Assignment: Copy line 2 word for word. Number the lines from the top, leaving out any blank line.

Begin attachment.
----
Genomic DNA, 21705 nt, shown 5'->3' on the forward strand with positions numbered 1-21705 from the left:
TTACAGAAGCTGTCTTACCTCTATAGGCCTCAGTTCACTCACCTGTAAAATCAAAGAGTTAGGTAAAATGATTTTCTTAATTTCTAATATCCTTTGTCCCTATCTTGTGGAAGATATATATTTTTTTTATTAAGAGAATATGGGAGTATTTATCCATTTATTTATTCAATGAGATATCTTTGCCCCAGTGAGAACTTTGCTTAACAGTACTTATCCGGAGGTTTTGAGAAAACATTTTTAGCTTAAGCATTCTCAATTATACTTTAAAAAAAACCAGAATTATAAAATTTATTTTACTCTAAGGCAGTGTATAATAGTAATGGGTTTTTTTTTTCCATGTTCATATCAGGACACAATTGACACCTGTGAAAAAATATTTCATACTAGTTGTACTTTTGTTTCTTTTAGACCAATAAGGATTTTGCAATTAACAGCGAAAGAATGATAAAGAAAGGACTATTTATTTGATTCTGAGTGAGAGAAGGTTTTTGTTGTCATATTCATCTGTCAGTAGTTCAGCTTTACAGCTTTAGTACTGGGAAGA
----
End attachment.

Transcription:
TTACAGAAGCTGTCTTACCTCTATAGGCCTCAGTTCACTCACCTGTAAAATCAAAGAGTTAGGTAAAATGATTTTCTTAATTTCTAATATCCTTTGTCCCTATCTTGTGGAAGATATATATTTTTTTTATTAAGAGAATATGGGAGTATTTATCCATTTATTTATTCAATGAGATATCTTTGCCCCAGTGAGAACTTTGCTTAACAGTACTTATCCGGAGGTTTTGAGAAAACATTTTTAGCTTAAGCATTCTCAATTATACTTTAAAAAAAACCAGAATTATAAAATTTATTTTACTCTAAGGCAGTGTATAATAGTAATGGGTTTTTTTTTTCCATGTTCATATCAGGACACAATTGACACCTGTGAAAAAATATTTCATACTAGTTGTACTTTTGTTTCTTTTAGACCAATAAGGATTTTGCAATTAACAGCGAAAGAATGATAAAGAAAGGACTATTTATTTGATTCTGAGTGAGAGAAGGTTTTTGTTGTCATATTCATCTGTCAGTAGTTCAGCTTTACAGCTTTAGTACTGGGAAGA